Farmers Branch City Council Rejects Planned Gun Range Near Private School | KERA News

Farmers Branch City Council Rejects Planned Gun Range Near Private School

Sep 2, 2015

Five stories that have North Texas talking: Farmers Branch City Council says ‘no’ to a gun range; police body cameras arrive in Dallas; a year since the disappearance of Christina Morris; and more.

The Farmers Branch City Council voted Tuesday night to reject a proposed gun range that would have been near a private school. The council voted 3-2 against Texas Legends’ plans. WFAA-TV reports: “The theme became evident very quickly: Parents fighting the proposed range located near a school said it's about ‘perception and proximity.’ A group called Texas Legends presented plans to install a ‘state of the art’ gun range in the city off of Proton Road. The Westwood School is on that same street, about 350 feet away. …Texas Legends wanted to retrofit an old post office building. Plans filed with the city called for two ranges measuring from 25 to 15 yards, classrooms, offices and ‘a small retail component.’” The Dallas Morning News reports: “The head of the school, Heather Lourcey, said that though Westwood supports the right to own firearms, guns shouldn’t be allowed to disrupt a learning environment.” [WFAA-TV/The Dallas Morning News]

  • Garland's school superintendent is apologizing for remarks he made about Muslims at the district's convocation last month. Bob Morrison said the school board president who came to the event in an Arab headdress was lucky "bad things didn't happen" to him in the parking lot. The event was at the same place where police killed two gunmen who tried to attack a Prophet Muhammad cartoon contest in May. WFAA-TV reports: “School board president Larry Glick had just returned from Africa, and wore a costume on stage with a long fake beard, binoculars, safari hat, and a traditional Arab headdress. When Superintendent Bob Morrison got the microphone, he commented on Glick's cultural attire. ‘With the Garland PD here, he's lucky dressed like that [that] bad things didn't happen to him out in the parking lot, is all I can tell him,’ Dr. Morrison said.” Khalid Hamideh with the Islamic Association of North Texas says Morrison should resign. Morrison told WFAA his comments “were not intended to offend anyone and I genuinely apologize if they did.” [Associated Press/WFAA-TV]
  • Body cameras have arrived in Dallas. KERA’s Kat Chow reports: “The Dallas Police Department rolled out its first 66 body cameras Tuesday. They’re part of a program that will eventually equip 1,000 officers with cameras. This follows months of nation-wide controversy after Michael Brown, Sandra Bland and others died during encounters with officers. Groups including the Black Lives Matter movement have called for police reform, including the use of body cameras. Dallas Deputy Police Chief Andrew Acord says the department has been planning this initiative for two years. The Dallas City Council agreed to spend $3.7 million on it in May.” [KERA]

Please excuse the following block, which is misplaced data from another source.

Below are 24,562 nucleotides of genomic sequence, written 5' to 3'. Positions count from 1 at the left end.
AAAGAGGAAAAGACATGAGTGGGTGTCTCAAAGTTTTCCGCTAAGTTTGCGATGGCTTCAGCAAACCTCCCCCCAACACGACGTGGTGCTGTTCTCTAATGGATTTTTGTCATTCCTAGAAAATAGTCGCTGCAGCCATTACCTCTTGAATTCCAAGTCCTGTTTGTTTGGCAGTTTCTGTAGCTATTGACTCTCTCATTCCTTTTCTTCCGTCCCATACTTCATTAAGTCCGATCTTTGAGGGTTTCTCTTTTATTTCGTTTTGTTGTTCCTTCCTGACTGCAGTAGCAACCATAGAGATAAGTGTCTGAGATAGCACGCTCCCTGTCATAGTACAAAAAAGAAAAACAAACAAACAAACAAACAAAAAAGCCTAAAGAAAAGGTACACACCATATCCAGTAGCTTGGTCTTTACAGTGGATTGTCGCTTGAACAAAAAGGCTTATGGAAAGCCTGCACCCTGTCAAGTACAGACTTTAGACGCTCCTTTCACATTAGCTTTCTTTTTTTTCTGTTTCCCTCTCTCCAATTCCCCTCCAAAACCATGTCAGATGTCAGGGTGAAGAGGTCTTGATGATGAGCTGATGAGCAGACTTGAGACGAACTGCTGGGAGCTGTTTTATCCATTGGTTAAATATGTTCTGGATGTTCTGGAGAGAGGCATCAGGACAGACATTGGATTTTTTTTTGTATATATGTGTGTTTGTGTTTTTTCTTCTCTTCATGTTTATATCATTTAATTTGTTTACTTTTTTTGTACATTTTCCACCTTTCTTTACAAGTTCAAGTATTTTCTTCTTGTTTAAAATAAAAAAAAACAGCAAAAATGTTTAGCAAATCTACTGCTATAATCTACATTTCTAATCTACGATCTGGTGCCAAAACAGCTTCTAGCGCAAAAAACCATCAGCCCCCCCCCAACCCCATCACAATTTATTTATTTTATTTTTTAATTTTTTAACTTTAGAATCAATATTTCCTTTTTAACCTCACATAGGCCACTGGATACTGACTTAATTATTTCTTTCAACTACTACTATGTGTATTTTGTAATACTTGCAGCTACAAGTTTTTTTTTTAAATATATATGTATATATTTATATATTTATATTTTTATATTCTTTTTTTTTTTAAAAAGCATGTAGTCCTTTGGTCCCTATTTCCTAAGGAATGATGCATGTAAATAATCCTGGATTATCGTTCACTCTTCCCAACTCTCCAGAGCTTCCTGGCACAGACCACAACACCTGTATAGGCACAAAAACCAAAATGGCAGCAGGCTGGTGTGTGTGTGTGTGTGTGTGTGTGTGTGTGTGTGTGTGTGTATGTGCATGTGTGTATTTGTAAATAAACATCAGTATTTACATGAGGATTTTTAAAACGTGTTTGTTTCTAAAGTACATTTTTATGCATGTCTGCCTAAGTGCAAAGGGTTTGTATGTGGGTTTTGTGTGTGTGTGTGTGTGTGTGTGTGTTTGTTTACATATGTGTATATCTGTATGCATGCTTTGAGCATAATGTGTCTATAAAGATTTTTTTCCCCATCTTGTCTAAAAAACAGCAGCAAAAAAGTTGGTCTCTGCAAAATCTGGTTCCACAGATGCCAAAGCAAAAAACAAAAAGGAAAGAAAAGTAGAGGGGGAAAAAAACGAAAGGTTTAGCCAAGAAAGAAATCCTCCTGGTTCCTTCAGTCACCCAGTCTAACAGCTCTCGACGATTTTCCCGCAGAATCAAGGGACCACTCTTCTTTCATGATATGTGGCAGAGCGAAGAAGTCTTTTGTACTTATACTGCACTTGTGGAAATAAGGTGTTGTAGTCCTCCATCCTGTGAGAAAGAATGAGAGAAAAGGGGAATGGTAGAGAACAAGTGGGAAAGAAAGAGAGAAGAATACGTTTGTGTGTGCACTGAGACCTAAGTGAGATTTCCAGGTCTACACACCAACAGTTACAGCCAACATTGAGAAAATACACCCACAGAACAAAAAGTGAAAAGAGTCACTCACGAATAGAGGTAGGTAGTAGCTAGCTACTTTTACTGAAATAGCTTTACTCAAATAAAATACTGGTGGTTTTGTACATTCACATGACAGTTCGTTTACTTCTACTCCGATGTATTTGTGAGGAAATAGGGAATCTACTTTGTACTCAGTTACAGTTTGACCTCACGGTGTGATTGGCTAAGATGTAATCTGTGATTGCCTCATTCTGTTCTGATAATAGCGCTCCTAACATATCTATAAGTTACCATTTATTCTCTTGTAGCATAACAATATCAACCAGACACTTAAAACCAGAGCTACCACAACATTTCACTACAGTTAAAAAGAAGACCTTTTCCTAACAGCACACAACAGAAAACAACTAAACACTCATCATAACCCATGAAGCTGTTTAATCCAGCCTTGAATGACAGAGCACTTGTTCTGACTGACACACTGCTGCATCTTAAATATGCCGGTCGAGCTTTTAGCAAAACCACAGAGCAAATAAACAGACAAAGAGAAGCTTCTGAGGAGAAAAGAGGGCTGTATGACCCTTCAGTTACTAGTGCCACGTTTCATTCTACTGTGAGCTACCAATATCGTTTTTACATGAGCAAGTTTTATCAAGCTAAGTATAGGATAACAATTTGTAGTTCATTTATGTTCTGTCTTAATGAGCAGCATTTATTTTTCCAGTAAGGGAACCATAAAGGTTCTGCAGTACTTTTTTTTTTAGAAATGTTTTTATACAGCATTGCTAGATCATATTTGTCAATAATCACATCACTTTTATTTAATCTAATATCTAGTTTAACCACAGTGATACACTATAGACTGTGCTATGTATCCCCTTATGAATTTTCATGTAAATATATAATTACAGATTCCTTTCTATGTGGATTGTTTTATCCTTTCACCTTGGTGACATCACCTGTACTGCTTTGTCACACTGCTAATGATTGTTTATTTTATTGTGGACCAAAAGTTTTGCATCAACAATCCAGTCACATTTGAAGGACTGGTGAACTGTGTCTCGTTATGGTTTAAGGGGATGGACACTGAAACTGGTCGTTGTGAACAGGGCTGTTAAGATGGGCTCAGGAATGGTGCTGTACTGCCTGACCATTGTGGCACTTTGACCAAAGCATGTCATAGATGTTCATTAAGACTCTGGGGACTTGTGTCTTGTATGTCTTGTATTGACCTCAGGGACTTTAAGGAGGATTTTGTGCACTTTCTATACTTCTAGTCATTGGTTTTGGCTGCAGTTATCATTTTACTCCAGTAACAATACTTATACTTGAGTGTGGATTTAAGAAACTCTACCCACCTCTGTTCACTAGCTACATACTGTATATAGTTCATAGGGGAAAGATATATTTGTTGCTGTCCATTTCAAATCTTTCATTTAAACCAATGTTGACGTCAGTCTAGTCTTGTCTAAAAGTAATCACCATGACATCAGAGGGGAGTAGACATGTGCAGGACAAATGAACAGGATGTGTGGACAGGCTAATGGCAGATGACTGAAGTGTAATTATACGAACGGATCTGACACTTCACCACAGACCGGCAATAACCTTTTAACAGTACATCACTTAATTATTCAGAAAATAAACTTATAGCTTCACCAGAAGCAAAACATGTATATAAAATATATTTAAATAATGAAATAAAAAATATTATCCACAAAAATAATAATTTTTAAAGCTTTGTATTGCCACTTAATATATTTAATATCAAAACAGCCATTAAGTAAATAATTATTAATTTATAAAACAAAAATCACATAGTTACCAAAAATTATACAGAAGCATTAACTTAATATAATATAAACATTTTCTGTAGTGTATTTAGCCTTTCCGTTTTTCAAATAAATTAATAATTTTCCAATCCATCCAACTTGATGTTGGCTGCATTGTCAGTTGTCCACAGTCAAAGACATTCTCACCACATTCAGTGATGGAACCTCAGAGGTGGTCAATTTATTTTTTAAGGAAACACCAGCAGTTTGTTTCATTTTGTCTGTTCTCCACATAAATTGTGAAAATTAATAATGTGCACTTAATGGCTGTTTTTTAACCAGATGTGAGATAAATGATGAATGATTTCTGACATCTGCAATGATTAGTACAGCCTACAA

• Sunday marked a year since Christina Morris went missing from The Shops at Legacy in Plano. The Dallas Morning News reports: “The 23-year-old Fort Worth woman was spotted on a surveillance video in the early morning hours as she walked with an acquaintance to her car. She never made it. Police found her silver Toyota Celica parked in the same space days later. No signs of a struggle. No signs of Christina either. For family and friends, the last year has been an all-consuming search for answers. They have banded together, plastering her photo on social media, posters and billboards. They’ve sold T-shirts, tote bags and other trinkets bearing the same message: #FindChristina. No new clues have emerged.” [The Dallas Morning News]
  • Paul Quinn College is featured in a public radio documentary. The Living Legacy: Black Colleges in the 21st Century features the Dallas college and how its president, Michael Sorrell, turned the place around. From the documentary’s website: “When President Sorrell showed up, he recast Paul Quinn as a hub of urban entrepreneurship. He told his students that they were his partners in fundraising, as responsible for the success of the school as he is. Students are taught to introduce themselves with the ‘Paul Quinn greeting:’ name, major, hometown. They take a mandatory class called Introduction to Quinnite Servant Leadership where they learn the school’s guiding principles. A campus that potential donors saw as an awful investment eight years ago is starting to look like smart money.” Learn more here.

The Associated Press contributed to this report.